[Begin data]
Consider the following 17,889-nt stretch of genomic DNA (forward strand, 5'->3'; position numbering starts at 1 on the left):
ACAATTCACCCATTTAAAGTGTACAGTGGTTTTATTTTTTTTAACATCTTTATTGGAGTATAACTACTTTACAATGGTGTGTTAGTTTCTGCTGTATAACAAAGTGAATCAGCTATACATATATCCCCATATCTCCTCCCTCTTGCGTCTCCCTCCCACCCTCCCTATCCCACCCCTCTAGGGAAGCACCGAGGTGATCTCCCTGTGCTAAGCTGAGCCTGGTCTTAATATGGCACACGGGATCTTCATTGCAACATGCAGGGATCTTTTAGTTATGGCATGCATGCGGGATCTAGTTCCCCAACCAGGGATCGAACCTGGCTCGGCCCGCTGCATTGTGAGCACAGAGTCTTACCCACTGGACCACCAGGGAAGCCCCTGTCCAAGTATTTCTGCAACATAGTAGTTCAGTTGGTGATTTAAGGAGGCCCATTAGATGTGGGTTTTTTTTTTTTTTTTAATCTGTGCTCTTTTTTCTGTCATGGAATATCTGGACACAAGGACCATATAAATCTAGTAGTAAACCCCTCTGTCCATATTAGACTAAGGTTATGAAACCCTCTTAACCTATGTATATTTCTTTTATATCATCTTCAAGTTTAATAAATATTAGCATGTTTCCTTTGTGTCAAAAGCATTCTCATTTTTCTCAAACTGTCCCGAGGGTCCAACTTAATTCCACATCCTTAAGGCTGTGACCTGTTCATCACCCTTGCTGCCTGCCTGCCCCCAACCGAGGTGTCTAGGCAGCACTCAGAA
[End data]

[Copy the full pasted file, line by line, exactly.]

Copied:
Consider the following 17,889-nt stretch of genomic DNA (forward strand, 5'->3'; position numbering starts at 1 on the left):
ACAATTCACCCATTTAAAGTGTACAGTGGTTTTATTTTTTTTAACATCTTTATTGGAGTATAACTACTTTACAATGGTGTGTTAGTTTCTGCTGTATAACAAAGTGAATCAGCTATACATATATCCCCATATCTCCTCCCTCTTGCGTCTCCCTCCCACCCTCCCTATCCCACCCCTCTAGGGAAGCACCGAGGTGATCTCCCTGTGCTAAGCTGAGCCTGGTCTTAATATGGCACACGGGATCTTCATTGCAACATGCAGGGATCTTTTAGTTATGGCATGCATGCGGGATCTAGTTCCCCAACCAGGGATCGAACCTGGCTCGGCCCGCTGCATTGTGAGCACAGAGTCTTACCCACTGGACCACCAGGGAAGCCCCTGTCCAAGTATTTCTGCAACATAGTAGTTCAGTTGGTGATTTAAGGAGGCCCATTAGATGTGGGTTTTTTTTTTTTTTTTAATCTGTGCTCTTTTTTCTGTCATGGAATATCTGGACACAAGGACCATATAAATCTAGTAGTAAACCCCTCTGTCCATATTAGACTAAGGTTATGAAACCCTCTTAACCTATGTATATTTCTTTTATATCATCTTCAAGTTTAATAAATATTAGCATGTTTCCTTTGTGTCAAAAGCATTCTCATTTTTCTCAAACTGTCCCGAGGGTCCAACTTAATTCCACATCCTTAAGGCTGTGACCTGTTCATCACCCTTGCTGCCTGCCTGCCCCCAACCGAGGTGTCTAGGCAGCACTCAGAA